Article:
Statement made in Federal Court
Protesting the war in Iraq
Cassie MacDonald
25 August 2004

Some might think I find myself here because I don't respect the law . . . but that wouldn't be true. I studied the law. I have a deep respect for it, for the discipline of order and the social contracts we participate in as a human community. I don't want to live in a world without laws. But when the law asks me to stand by quietly while children die needlessly and a whole people is terrorized, then the law has failed us. That is when I need to mindfully put it aside and listen to a truer authority: the law that was written on my heart before I was born.

This is my commandment: love one another.

The law failed us, but my faith teaches me that love never fails. I may fail- and do, daily. But love never fails. I believe that any act done with love is successful, that it tips the balance for the good - even if no one sees, and no one listens. Even if the act is squashed, interrupted, belittled, or worst of all, ignored. A true word spoken with love will find its way in the dark.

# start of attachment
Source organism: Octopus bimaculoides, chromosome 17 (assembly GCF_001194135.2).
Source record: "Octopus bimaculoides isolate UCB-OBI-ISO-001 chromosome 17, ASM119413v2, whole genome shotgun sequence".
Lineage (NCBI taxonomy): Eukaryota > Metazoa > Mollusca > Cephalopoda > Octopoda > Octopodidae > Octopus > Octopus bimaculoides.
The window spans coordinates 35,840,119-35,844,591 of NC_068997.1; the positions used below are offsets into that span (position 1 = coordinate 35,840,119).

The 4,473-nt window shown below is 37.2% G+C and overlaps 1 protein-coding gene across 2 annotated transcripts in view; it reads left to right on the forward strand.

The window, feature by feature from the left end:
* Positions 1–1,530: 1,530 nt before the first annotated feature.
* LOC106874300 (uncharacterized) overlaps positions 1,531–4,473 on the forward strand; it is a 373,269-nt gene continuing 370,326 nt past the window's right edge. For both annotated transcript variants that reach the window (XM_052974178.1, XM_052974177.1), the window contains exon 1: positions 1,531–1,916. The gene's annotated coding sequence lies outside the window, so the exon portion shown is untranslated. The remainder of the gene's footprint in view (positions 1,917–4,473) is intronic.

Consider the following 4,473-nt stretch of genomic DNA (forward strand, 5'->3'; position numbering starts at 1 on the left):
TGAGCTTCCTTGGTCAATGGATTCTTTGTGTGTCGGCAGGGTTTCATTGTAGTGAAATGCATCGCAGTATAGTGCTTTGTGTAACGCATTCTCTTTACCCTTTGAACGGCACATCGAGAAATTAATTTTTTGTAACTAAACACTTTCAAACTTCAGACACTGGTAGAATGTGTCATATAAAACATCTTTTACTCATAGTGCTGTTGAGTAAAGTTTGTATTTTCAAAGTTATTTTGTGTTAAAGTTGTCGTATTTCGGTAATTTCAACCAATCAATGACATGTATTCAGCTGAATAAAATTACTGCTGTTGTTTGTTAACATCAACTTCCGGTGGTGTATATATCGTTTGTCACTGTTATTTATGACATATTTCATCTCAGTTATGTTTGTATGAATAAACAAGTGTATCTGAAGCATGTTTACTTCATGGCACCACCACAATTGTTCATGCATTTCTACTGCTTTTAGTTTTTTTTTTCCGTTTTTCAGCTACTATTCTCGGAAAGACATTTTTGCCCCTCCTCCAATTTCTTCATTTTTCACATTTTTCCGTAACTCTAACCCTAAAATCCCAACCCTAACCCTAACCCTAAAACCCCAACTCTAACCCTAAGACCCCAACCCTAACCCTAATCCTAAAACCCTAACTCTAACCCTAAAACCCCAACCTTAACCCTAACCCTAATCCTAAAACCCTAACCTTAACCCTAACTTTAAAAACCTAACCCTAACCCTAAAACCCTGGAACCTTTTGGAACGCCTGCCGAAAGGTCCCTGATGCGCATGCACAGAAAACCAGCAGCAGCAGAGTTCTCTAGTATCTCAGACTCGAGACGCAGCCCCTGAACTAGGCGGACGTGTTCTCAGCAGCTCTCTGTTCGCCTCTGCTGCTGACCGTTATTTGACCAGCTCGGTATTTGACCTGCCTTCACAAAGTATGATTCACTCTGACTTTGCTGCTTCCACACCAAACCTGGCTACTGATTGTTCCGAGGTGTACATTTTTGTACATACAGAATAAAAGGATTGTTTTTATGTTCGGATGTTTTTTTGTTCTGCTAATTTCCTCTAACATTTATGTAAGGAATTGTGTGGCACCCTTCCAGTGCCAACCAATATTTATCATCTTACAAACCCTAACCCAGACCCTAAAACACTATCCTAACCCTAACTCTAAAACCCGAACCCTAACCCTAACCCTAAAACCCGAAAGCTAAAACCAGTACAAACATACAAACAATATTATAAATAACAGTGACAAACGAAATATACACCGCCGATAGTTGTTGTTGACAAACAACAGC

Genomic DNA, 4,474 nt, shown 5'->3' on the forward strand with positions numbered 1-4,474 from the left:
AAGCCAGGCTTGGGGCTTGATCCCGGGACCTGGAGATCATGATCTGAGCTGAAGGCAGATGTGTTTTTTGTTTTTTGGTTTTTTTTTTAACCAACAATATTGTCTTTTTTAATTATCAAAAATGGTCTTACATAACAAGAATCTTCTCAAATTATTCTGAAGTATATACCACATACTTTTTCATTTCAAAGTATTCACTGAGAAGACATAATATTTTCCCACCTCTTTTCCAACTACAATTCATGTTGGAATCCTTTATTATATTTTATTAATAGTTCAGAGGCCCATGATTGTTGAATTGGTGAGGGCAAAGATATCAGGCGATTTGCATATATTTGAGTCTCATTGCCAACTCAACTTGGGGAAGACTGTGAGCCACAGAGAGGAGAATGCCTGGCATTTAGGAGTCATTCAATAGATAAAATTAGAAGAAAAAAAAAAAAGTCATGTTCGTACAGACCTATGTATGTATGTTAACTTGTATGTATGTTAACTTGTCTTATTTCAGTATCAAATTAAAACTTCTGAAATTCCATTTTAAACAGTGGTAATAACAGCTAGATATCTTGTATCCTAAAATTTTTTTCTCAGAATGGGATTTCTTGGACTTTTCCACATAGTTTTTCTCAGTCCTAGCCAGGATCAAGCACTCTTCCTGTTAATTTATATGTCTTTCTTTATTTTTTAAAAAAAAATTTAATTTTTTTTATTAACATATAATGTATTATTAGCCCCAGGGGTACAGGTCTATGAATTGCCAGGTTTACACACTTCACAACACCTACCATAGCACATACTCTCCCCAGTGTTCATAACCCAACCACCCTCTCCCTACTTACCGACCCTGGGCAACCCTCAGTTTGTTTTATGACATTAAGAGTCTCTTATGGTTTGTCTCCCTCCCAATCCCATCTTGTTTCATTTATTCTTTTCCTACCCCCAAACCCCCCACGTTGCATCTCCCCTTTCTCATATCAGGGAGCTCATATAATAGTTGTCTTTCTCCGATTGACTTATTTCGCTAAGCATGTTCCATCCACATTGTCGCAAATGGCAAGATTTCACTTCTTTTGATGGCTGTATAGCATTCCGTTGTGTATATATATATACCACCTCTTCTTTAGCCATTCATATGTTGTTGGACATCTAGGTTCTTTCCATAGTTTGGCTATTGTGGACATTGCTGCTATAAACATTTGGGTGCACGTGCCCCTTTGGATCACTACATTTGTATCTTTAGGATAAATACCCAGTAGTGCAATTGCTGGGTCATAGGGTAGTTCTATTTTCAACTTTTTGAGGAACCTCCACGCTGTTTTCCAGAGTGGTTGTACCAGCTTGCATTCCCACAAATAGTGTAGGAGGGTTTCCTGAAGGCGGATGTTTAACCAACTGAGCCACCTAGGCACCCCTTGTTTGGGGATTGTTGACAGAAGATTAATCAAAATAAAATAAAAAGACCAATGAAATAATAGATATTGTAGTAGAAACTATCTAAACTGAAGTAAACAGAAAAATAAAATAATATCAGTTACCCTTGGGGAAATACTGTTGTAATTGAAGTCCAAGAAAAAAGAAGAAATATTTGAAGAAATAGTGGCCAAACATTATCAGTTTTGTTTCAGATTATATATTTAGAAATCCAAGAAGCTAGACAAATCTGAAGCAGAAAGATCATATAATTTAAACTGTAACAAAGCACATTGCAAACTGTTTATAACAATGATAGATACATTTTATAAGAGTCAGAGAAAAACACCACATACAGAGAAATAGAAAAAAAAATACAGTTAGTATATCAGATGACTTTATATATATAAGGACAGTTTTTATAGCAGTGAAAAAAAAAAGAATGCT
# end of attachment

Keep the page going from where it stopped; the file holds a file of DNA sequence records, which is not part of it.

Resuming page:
Some might also think that I find myself here because I don't respect the commitment and sacrifices of our armed forces. That would not be true either. My own brother served a year in Iraq as an infantryman. Michael is home safe, thank God. But it is because of him that the losses suffered in the war could never be impersonal. Every casualty - brought home in the night as if their sacrifice was a shameful secret - every one has a face: it is my brother's face. Every bereaved mother has a face, and it is my mother's face. Considering that suffering, the prospect of sitting in the rain a few hours or in a cell for a few days hardly seems to signify. But love never fails.

I was one of a few people here at the end of the April hearing when you asked a question of us: What if we as a nation had not intervened in 1941? It is a question for all of us in these times: when is it our responsibility to bring our strength to the defense of the weak? I like this question because it has, at its heart, concern for the other. It is a loving question. Though it is good that we can be moved passionately by the suffering of others, ultimately, in God's time, no one is served by acts of violence. Only violence is served by violence. And though we could follow an infinite number of possibilities arising out of a single act or omission (who hasn't tortured him or herself with "what ifs"?), isn't there more integrity in living the moment I am in, consulting with my own heart, and listening to the voice that speaks to me? I can find some peace in that, no matter what the outcome is.